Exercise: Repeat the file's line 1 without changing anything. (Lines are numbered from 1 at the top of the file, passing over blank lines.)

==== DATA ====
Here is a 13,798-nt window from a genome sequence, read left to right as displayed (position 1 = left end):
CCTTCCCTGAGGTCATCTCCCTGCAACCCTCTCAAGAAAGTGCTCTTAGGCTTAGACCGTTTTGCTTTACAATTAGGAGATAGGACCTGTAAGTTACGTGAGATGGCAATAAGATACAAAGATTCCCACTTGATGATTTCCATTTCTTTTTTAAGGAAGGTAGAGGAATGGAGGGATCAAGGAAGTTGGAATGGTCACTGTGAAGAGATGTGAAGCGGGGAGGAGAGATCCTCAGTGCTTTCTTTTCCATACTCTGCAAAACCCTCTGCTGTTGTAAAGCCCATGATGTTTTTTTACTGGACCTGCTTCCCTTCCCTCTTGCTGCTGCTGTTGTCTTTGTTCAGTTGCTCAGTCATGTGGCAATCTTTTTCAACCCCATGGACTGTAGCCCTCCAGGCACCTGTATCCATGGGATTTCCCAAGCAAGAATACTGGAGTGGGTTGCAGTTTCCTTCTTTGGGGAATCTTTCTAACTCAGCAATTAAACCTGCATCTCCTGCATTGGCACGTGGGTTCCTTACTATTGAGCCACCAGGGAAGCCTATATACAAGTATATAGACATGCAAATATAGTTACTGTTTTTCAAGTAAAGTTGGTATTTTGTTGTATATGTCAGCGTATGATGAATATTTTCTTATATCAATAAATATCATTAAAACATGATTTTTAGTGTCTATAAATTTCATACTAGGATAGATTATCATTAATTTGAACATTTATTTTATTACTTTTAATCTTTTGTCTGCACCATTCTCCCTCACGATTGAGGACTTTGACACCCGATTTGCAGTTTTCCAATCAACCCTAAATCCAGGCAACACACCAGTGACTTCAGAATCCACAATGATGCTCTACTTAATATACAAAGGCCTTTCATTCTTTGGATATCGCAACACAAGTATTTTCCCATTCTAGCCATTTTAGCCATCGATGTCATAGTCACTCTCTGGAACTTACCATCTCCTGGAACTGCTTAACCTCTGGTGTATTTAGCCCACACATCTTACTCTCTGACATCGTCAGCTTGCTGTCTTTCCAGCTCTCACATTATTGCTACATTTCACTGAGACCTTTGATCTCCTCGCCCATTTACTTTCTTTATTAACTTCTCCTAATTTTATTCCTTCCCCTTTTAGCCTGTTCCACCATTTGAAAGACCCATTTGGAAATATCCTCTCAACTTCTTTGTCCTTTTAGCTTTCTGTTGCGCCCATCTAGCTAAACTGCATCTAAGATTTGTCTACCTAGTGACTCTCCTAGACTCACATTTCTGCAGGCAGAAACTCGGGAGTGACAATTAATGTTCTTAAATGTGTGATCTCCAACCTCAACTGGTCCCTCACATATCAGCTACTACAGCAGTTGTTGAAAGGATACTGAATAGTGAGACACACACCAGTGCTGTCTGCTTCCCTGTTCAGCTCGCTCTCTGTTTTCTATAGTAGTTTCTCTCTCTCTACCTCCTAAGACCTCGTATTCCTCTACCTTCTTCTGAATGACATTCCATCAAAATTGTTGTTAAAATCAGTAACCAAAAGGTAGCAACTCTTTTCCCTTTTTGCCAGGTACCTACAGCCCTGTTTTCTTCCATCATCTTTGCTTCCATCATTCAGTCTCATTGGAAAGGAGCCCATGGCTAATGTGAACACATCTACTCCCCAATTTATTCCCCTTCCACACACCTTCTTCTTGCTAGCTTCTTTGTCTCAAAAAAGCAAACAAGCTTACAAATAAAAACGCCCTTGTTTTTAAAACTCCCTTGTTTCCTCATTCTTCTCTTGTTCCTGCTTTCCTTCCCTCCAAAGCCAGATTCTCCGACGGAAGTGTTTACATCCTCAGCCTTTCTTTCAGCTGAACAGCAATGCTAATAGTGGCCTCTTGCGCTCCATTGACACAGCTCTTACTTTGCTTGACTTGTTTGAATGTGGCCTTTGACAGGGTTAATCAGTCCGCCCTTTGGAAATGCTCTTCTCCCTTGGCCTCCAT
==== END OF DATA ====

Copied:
Here is a 13,798-nt window from a genome sequence, read left to right as displayed (position 1 = left end):